1. 
(Kálmán, in his mind still back in the neighborhood of the Museum Boulevard, imagined his nose detected, in the aroma of steaming black coffee, the ineffably sweet scent of a young lady’s lingerie…. Eveline kept reverberating in his head, an incantation, a mantra protecting him from all danger.)

—Gyula Krúdy, Sunflower
Submit pictures of your copies of NYRB Classics (or books from our Children’s Collction) with coffee, tea, cocoa or any warm drink and we will post them here.

    (Kálmán, in his mind still back in the neighborhood of the Museum Boulevard, imagined his nose detected, in the aroma of steaming black coffee, the ineffably sweet scent of a young lady’s lingerie…. Eveline kept reverberating in his head, an incantation, a mantra protecting him from all danger.)

    Gyula Krúdy, Sunflower

    Submit pictures of your copies of NYRB Classics (or books from our Children’s Collction) with coffee, tea, cocoa or any warm drink and we will post them here.

  2. Look familiar?
mhsteger:

Jadwiga Janczewska, Zakopane in a photograph made c. 1913 by Stanisław Ignacy Witkiewicz (born 24 February, 1885; died 18 September, 1939); in the collection of the Metropolitan Museum of Art, New York
(Janczewska was Witkiewicz’s fiancée.  In 1914, she shot herself in the Tatra mountains, and it is believed that her suicide was the result of an argument among Witkiewicz, Janczewska and the composer Karol Szymanowski, with whom Janczewska was thought to have been in love.)

    Look familiar?

    mhsteger:

    Jadwiga Janczewska, Zakopane in a photograph made c. 1913 by Stanisław Ignacy Witkiewicz (born 24 February, 1885; died 18 September, 1939); in the collection of the Metropolitan Museum of Art, New York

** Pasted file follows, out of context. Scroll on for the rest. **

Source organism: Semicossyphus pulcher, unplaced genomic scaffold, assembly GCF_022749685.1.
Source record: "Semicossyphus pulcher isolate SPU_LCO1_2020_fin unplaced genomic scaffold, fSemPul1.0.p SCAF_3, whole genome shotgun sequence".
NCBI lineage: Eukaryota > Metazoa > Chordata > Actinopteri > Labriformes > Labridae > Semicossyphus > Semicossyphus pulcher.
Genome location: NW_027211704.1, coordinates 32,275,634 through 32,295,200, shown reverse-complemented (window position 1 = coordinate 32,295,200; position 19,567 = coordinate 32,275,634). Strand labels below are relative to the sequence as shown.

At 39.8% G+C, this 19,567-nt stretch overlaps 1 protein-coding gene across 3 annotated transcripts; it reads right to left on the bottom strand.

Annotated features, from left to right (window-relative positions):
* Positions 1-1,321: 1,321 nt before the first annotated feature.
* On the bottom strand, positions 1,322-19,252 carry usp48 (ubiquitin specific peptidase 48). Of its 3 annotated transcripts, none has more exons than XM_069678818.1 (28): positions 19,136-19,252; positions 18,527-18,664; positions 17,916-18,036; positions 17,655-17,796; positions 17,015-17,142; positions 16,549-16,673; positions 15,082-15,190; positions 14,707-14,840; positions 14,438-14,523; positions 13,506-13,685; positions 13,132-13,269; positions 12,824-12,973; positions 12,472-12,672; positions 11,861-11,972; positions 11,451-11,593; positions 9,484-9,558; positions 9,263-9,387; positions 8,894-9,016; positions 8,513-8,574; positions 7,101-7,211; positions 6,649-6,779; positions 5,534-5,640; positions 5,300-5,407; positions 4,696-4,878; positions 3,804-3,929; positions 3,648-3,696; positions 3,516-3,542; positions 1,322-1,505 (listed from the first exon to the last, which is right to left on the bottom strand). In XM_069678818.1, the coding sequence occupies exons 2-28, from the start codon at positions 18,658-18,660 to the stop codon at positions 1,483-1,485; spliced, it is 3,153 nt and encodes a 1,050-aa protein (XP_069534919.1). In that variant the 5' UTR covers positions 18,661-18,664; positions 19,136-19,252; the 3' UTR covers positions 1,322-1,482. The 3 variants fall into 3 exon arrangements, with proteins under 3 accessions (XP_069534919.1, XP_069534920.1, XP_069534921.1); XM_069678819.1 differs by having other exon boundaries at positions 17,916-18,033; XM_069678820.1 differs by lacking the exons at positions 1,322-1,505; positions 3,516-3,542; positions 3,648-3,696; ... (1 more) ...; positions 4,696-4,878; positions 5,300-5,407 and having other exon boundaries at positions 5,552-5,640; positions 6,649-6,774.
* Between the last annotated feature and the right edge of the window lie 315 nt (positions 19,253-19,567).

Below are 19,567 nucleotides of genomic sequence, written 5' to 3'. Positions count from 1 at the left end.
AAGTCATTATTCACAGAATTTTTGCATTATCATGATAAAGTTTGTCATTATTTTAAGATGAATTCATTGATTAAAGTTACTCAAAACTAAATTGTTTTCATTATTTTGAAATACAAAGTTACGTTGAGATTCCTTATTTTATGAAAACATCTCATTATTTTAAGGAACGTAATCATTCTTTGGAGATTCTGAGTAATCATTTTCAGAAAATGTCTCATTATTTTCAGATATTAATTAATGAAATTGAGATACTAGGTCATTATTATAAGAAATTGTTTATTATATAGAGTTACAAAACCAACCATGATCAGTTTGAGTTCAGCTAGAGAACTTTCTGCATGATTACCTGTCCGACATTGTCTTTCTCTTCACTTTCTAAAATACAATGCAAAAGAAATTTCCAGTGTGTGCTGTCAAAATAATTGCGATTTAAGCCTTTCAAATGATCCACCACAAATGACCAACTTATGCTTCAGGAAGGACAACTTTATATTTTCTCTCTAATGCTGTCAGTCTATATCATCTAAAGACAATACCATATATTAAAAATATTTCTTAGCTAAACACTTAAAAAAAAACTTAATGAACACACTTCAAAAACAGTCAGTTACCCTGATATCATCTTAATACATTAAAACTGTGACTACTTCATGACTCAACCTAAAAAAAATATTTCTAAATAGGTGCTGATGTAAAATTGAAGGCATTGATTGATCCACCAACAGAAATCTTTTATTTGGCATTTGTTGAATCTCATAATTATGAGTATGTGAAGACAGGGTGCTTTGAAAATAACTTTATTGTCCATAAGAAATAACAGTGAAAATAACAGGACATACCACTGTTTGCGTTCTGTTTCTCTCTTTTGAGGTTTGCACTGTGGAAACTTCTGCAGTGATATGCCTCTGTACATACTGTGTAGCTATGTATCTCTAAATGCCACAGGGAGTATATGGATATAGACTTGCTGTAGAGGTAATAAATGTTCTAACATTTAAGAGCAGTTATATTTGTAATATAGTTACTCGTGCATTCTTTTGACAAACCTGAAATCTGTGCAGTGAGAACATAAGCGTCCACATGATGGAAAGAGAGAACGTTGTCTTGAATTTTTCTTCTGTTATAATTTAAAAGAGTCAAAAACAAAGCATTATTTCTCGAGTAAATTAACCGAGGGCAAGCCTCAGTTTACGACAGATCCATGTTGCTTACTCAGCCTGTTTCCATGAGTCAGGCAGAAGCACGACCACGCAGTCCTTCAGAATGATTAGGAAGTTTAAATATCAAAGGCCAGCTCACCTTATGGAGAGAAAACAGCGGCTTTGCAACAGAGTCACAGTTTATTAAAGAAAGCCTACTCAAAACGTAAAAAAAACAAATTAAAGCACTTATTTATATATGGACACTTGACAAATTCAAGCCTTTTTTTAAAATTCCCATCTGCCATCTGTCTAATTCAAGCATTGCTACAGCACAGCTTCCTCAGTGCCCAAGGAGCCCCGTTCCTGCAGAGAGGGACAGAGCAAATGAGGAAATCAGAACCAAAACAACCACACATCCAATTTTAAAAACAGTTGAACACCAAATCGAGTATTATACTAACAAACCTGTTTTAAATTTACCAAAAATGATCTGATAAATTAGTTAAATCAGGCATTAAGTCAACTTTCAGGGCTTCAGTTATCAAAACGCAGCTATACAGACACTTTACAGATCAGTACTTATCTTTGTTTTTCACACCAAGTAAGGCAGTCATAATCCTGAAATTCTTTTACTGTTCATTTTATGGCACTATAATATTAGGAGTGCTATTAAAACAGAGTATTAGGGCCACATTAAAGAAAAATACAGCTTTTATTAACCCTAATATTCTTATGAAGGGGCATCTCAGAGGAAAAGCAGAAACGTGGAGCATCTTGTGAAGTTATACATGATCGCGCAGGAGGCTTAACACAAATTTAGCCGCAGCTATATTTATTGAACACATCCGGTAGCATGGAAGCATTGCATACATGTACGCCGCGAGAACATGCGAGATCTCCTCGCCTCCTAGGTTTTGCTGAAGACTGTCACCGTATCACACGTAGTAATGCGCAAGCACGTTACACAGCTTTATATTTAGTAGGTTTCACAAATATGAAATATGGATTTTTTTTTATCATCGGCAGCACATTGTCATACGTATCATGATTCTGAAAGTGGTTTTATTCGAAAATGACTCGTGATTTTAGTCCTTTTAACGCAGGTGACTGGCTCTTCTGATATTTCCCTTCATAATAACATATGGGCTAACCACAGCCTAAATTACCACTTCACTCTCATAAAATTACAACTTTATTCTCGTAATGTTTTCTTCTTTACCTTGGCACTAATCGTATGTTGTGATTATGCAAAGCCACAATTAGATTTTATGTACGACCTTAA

(Janczewska was Witkiewicz’s fiancée.  In 1914, she shot herself in the Tatra mountains, and it is believed that her suicide was the result of an argument among Witkiewicz, Janczewska and the composer Karol Szymanowski, with whom Janczewska was thought to have been in love.)

  3. On Gyula Krúdy

                When reading Gyula Krúdy’s Sunflower, one is immediately thrust into a Budapest clouded in mystic realism; deceased, heartbroken lovers climb out of their coffins to win back their true loves, and memories of the sordid characters strolling the dark streets of  ‘Pest’ are so haunting and real that they can assume human form. These harrowing memories and resurrected corpses, however, never pull the reader so far into the ethereal that they truly escape Pest—the events, as mystic as they can be, unfold in Budapest (and just outside it) and the reader is never challenged to completely abandon geography and remove himself from the city.

                Krúdy’s The Adventures of Sindbad, however, is just the opposite. It instills in its characters, all of which seem to dance along the line of the living and the dead, such poignant feelings of hopelessness, loss, and yearning, unified and lent a certain aesthetic by a prevailing love, that the reader can’t help but feel that everything is occurring in a sort of netherworld. Or, perhaps, that everything either has long since transpired, or won’t transpire for ages to come.

                Reading the many tales of Sindbad, you get the sense that Krúdy doesn’t really want the reader to know, because it doesn’t really matter; and he’s right—it doesn’t. Whether living or dead, long ago or soon to be, following Sindbad through his many visitations to former lovers, you can’t help but feel yourself like an apparition, floating through chapters of an eerie life that at moments may feel familiar to your own, but is distinguished by something not quite identifiable, yet utterly terrifying. And once the journey is over, instead of leaving the traveler wistful, Krúdy manages to somehow transform all of the loss and regret encountered along the way into a dark, yet resilient, euphoria that confirms the trope; love conquers all.